Guest post by Richard Moorhead, professor of law and professional ethics at Exeter University
I hesitate to be another person to drawing attention to tax lawyer Dan Neidle’s allegations about Nadim Zahawi, but it seems to me the finer, but important, points about what he thinks the lawyers have got wrong have not been clearly identified in the commentary I have seen in several places.
Lawyers and the legal press tend to gloss over such allegations. As an example The Lawyer seemed as or more concerned with the propriety of Mr Neidle naming his opposing lawyer (he can, and there are really good reasons for so doing in this case) than really getting to grips with what it was he thought his oppo had done wrong .
So I think it’s worth being clear on what it is that Mr Neidle thinks Zahawi’s lawyers have got wrong because it speaks to the current debate on strategic lawsuits against public participation (SLAPPs), and the idea that SLAPPers (sorry, not sorry) are only exercising their access to justice rights.
It speaks also to a litigation culture which may (sometimes/often?) engage in (inappropriate) game playing, by which I mean threat making, and it points to a fundamental element of lawyers’ ethics which is, to my mind, not really appreciated by as many practitioners as it ought to be.
In broad terms, Mr Neidle’s concerns can be summarised as allegations that:
- Mr Zahawi’s lawyers made baseless allegations of libel (they were unarguable or lacked proper evidential basis);
- They failed to conduct proper due diligence on them (perhaps) and failed to withdraw them (when presented with Mr Neidle’s responses);
- Their assertion of confidentiality/without prejudice was baseless and therefore improper;
- They sought to intimidate him through an implied threat without legal foundation (one of their letters says it would be “a serious matter” if he went ahead and published the correspondence).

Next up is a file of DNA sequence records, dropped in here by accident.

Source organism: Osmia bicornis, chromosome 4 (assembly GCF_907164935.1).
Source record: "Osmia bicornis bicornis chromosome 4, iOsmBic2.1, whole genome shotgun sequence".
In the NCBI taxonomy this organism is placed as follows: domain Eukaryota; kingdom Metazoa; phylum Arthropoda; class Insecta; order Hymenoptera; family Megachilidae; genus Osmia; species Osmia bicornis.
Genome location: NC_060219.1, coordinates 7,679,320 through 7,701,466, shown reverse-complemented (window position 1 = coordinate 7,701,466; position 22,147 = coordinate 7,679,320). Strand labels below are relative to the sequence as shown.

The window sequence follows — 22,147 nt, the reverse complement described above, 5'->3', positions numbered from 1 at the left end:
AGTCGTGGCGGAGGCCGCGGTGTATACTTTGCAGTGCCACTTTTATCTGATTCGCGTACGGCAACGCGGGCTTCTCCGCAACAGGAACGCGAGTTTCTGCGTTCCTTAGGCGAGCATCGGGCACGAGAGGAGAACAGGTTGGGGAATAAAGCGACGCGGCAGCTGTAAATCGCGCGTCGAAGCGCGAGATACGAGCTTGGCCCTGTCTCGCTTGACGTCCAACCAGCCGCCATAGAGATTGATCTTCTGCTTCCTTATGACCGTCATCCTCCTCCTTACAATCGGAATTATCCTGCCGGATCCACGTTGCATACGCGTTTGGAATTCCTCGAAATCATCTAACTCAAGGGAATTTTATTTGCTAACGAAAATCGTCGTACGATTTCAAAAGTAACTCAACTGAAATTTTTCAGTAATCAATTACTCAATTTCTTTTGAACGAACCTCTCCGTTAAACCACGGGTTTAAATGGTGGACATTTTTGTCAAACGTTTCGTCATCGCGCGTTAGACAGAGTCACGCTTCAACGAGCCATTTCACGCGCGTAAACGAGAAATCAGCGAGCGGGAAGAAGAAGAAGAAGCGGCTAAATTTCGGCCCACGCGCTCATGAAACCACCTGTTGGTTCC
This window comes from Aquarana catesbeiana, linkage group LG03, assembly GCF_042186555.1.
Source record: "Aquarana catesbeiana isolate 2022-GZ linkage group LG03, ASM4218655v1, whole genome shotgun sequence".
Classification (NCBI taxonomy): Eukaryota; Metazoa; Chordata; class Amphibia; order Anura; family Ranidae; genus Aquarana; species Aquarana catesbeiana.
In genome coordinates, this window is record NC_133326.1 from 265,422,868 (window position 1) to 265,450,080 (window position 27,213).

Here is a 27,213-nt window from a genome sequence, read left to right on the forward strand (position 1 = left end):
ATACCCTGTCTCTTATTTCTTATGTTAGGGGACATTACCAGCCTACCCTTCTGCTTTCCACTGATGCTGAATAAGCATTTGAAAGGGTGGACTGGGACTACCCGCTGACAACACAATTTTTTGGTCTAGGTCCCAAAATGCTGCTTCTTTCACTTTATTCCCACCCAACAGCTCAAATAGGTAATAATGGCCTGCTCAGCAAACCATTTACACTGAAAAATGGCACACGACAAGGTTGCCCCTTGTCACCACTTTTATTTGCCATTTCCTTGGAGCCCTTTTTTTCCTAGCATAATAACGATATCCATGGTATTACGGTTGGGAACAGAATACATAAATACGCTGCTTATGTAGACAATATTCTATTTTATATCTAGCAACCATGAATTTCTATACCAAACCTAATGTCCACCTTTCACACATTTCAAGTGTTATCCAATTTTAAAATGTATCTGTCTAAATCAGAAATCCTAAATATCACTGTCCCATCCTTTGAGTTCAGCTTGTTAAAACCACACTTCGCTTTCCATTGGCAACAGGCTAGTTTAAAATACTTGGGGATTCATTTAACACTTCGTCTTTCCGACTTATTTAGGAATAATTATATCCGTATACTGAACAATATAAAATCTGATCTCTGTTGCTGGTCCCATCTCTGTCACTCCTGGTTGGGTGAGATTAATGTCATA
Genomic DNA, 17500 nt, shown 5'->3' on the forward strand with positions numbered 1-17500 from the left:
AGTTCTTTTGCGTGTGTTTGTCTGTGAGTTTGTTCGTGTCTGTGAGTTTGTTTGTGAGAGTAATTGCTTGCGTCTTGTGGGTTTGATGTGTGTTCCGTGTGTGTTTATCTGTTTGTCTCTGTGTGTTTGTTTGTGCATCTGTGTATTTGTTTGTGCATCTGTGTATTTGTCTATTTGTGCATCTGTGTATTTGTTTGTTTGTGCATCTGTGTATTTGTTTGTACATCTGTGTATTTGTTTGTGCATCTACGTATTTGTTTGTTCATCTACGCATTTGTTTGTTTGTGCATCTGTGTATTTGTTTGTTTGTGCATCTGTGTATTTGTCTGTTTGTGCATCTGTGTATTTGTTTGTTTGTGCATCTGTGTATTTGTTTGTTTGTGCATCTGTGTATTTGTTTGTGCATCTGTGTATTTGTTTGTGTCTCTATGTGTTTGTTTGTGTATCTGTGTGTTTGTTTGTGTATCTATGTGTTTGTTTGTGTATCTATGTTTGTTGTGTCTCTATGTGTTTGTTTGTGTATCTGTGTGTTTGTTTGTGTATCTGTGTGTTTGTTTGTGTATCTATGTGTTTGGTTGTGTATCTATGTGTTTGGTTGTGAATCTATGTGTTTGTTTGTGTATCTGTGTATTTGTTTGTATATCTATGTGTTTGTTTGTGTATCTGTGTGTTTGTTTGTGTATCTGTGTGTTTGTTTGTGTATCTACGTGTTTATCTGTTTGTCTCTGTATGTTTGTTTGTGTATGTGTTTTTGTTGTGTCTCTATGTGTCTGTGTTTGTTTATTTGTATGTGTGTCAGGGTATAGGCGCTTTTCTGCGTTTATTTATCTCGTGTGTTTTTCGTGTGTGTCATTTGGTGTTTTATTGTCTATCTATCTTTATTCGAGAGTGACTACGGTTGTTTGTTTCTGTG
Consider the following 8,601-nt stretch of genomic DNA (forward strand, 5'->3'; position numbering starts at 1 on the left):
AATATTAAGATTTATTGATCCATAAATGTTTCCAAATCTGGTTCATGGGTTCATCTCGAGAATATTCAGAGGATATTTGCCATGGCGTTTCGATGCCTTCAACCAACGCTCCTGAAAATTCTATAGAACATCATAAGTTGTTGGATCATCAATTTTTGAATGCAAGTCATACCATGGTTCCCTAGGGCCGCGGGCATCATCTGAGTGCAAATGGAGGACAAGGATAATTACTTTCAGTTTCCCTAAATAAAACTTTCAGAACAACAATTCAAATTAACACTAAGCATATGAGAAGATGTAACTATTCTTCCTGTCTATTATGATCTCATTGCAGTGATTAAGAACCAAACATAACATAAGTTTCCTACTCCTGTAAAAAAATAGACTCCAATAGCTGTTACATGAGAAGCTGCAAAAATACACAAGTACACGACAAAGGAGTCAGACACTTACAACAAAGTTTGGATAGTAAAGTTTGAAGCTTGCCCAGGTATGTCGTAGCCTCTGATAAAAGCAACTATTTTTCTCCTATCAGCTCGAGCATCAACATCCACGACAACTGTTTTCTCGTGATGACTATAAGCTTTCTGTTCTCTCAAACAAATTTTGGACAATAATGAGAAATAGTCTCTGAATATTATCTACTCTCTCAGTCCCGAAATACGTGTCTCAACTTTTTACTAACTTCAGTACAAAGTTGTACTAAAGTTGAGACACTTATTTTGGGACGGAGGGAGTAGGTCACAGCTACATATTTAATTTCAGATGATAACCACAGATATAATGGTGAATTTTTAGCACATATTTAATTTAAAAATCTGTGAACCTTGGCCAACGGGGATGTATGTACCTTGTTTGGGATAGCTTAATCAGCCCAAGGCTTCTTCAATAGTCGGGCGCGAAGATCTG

The central argument lurking beneath most or all of these is that making baseless points, knowingly or recklessly, may be misleading and therefore professional misconduct as well as an abuse of the lawyer’s role (unprofessional bullying in normal language).
The Solicitors Regulation Authority’s (SRA) warning notice on these matters (published after Mr Neidle began his crusade) suggests he has a point. This is not the same as saying his complaint will be upheld or that he is right, but we will hear about that in due course no doubt.
Common professional responses to such problems seek to shift the focus to ‘not impeding rights to access justice’ (an entertaining argument when made for powerful and rich individuals but not without merit simply for that reason).
And a professional justification is offered along the lines of saying (as the estimable David Allen Green does in his blog on the subject): “We do not know the extent to which Zahawi’s lawyers were acting under instruction – and although lawyers can advise, it is always the client who decides.”
As with the access to justice point, it is not a point without merit (instructions necessarily shape cases brought and the basis on which they are brought, not least because clients tell their lawyers their version of the facts and decide whether to pursue their cases) but in the 2013 case of R v Farooqi, the then Lord Chief Justice opined that lawyers, not their clients, were responsible for strategy and forensic decisions and he specifically deprecated the practice of relying on instructions for deploying inappropriate strategies.
On such matters, lawyers decide (even if they will not present it to the client like that) and bear professional responsibility. The SRA has emphasised similar points in its guidance on balancing duties in litigation and the like.
Applying the Farooqi doctrine is not a straightforward affair, which is why Mr Zahawi’s actual instructions may be relevant if not determinative, and whether his lawyers have failed to be sufficiently independent and responsible in their approach is a matter we await to hear on.
But it is really important, I think, for lawyers and others to understand that relying on instructions to do X or Y is not always a ‘get out of jail free’ card and may not be in this particular case.
The reason is, in part, that lawyers have a specific and central obligation to protect their independence, as well as to protect the rule of law and the administration of justice (alongside, of course, the obligation not to behave to mislead anyone). This is what, in part, lurks behind the SRA’s interest in SLAPPs, and also the Legal Services Board’s recent interest in lawyers’ ethics.
This is an edited version of a blog that first appeared on Lawyer Watch